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Game #43 – Wild vs. Hawks: Spotlight – Parise Is Burning

Immeasurable ink has been spilled, in the parlance of our times, about the raging insanity of the contracts handed out to Zach Parise and Ryan Suter. It seems so quaint now, as it was five and a half years ago now that they were given matching 13-year deals that run through 2025. We’ll have two more presidential elections before these are off the books (and won’t those be fun for all?)

Suter has basically done what you’d expect for a top pairing d-man, and for a cap hit of $7.5 that looks pretty reasonable at the moment. Though he probably won’t be doing what he is now at age 40, of course. However, in a world where Doughty and Karlsson are going to make north of $11 or $12 million soon, and Shea Weber makes more, you won’t fold up and melt thinking about Suter’s hit.

It’s Parise’s that’s still perplexing. What NHL GMs don’t want to notice, or admit, or even know, is that most forwards peak somewhere around age 25 or 26. There are always exceptions, but that’s the general rule. The decline after that isn’t sharp, and you’ll get almost a plateau from 25 to 27 or 28 or so. It’s after 30 that things tend to go south like a spring breaker, but really what you see at ages 24-26 is generally as good as it’s going to get for a forward, who have to basically sprint all over the ice every shift. A d-man can adjust his game with better positioning, anticipation, and streamlining. This is what you’ve seen Suter do, as though he racks up some of the heaviest minutes in the league he barely looks like he’s moving at times while having everything under control. Sure, a forward, and especially a scorer like Parise, can become more of a spot-up sniper as he ages, but that changes his overall effect on proceedings.

When Parise was signed to this elephantine contract, he was 28. In most ways, he had already had his best years. And even in his simple counting stats, you can see that. Parise has only once come anywhere close to his 38 goals of ’09-’10 while donning the green of the Wild, and certainly has never approached the 45 he poured in the year before that when he was 24. 33 is the best he’s done in St. Paul. And since that three years ago he slipped to 25 and then 19 last year.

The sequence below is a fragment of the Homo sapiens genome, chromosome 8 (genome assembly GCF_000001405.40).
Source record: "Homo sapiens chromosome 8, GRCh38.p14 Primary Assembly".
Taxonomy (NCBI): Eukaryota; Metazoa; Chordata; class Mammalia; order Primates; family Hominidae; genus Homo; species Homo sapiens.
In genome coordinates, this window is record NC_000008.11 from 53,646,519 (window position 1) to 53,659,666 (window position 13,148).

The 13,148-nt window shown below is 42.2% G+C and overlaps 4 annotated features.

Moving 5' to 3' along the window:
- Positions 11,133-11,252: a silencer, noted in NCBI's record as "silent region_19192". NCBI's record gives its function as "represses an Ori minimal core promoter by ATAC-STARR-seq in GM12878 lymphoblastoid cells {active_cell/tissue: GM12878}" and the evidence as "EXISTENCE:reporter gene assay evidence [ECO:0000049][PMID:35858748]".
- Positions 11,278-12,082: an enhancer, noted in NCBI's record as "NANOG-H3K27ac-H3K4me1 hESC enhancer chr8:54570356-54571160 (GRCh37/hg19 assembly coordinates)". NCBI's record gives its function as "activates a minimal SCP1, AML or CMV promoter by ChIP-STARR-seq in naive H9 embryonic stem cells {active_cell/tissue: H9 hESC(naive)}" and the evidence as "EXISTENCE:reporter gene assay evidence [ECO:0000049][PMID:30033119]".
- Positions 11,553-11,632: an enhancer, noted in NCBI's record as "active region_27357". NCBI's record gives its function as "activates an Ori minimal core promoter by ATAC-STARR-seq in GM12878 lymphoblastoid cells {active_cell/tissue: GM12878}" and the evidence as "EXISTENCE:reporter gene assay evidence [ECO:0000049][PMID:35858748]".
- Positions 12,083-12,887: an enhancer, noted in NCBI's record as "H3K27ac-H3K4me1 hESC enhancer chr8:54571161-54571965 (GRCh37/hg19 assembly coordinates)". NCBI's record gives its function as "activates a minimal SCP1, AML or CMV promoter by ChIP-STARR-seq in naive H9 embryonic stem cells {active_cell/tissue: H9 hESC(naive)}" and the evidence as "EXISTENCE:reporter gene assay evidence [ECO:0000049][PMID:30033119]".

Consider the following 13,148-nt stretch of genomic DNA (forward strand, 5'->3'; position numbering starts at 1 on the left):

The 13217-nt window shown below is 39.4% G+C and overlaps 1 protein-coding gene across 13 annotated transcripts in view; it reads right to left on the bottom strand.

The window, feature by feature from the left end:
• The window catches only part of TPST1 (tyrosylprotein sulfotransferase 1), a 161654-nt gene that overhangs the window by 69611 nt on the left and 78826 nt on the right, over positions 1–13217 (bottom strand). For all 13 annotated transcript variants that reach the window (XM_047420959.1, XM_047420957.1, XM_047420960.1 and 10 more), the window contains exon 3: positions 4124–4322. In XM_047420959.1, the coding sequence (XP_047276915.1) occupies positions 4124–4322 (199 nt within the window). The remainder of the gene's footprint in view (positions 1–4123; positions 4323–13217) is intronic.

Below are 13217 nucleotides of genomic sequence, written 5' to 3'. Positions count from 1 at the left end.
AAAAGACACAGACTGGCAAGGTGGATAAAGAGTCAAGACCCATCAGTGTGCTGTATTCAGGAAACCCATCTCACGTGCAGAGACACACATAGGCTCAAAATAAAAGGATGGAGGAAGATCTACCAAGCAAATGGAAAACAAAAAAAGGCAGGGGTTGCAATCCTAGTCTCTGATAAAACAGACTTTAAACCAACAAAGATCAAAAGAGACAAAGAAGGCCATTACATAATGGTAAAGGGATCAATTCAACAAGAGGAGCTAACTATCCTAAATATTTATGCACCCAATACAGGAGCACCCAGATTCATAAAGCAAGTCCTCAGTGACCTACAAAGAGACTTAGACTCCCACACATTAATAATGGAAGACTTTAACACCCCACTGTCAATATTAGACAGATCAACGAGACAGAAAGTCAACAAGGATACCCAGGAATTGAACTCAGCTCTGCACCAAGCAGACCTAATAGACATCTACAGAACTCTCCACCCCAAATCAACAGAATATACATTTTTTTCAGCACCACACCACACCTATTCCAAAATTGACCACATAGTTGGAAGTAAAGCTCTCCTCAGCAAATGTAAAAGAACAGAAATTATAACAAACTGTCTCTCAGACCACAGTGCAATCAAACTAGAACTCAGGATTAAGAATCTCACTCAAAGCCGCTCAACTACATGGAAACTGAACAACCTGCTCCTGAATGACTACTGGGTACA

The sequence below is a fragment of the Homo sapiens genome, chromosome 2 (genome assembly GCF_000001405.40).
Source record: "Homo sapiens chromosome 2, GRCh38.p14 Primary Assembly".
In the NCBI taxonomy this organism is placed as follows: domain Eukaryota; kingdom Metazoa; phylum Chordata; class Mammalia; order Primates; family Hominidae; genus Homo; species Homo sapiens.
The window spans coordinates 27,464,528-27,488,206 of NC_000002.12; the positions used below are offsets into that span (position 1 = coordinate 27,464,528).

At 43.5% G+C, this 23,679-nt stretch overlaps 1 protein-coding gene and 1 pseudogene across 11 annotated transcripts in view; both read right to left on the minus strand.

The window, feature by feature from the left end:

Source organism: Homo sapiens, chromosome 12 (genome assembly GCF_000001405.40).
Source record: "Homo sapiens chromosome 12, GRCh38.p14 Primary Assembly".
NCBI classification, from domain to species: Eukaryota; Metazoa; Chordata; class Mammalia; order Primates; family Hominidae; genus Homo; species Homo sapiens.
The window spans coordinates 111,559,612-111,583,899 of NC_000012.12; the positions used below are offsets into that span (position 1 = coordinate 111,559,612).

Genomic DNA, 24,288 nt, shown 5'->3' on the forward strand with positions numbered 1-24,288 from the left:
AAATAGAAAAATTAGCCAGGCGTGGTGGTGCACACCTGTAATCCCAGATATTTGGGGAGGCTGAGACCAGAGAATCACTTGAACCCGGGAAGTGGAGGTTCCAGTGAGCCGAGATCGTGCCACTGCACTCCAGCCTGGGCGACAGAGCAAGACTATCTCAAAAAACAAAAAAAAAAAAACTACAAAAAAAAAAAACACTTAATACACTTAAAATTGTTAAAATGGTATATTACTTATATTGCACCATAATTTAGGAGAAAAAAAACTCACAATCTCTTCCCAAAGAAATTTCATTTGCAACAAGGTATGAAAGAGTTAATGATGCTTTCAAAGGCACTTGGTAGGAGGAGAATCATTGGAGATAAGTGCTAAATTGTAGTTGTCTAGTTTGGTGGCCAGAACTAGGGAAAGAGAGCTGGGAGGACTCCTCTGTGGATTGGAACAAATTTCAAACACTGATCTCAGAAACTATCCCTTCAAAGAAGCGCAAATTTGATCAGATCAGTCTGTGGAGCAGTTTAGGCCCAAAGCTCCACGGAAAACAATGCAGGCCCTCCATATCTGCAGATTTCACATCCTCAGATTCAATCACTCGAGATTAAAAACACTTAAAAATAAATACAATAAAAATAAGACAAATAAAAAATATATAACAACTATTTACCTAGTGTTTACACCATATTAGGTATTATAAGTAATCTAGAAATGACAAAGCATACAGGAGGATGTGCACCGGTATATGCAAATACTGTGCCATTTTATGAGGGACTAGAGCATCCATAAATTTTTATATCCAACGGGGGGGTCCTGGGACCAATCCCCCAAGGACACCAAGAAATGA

Nothing in the underlying numbers should make Wild fans feel any better. His peak years in The Swamp saw him score over a goal per 60 minutes at even strength, again at 24 and 25. The best he’s done in Minny is 0.98 in ’14-’15. His points-per-60 at evens have never gotten near the 2.3 and 2.8 he managed in his peak as a Devil. In New Jersey he would take 12-13 shots per game at evens. He’s never managed more than 11 in Minnesota, and the past two years he couldn’t even get to double-digits. You’ll find the same story with his overall attempts.

The only encouraging this is that since arriving in the Land O’ Lakes he’s managed to up the rate he gets scoring chances and high-danger chances, which speaks to a more active and anticipating mind. Of course, some of that the past two years can be explained by a switch to Bruce Boudreau, who plays a more high-tempo, if not less-organized, way than Mike Yeo did. But the difference is probably negligible.

All of this makes one wonder why you’d throw any serious years at an unrestricted free agent forward at all. A real players union, if they had any fear that NHL GMs would figure this out, would push for free agency a lot sooner. But they don’t have to fear that. Still, next summer’s big ticket is John Tavares, who is already 27. You’ll get some really good years out of any deal he signs, but you’re probably not going to get anything better than he’s already done. These are just how things go.

For more info on player aging curves, check this article out.

 

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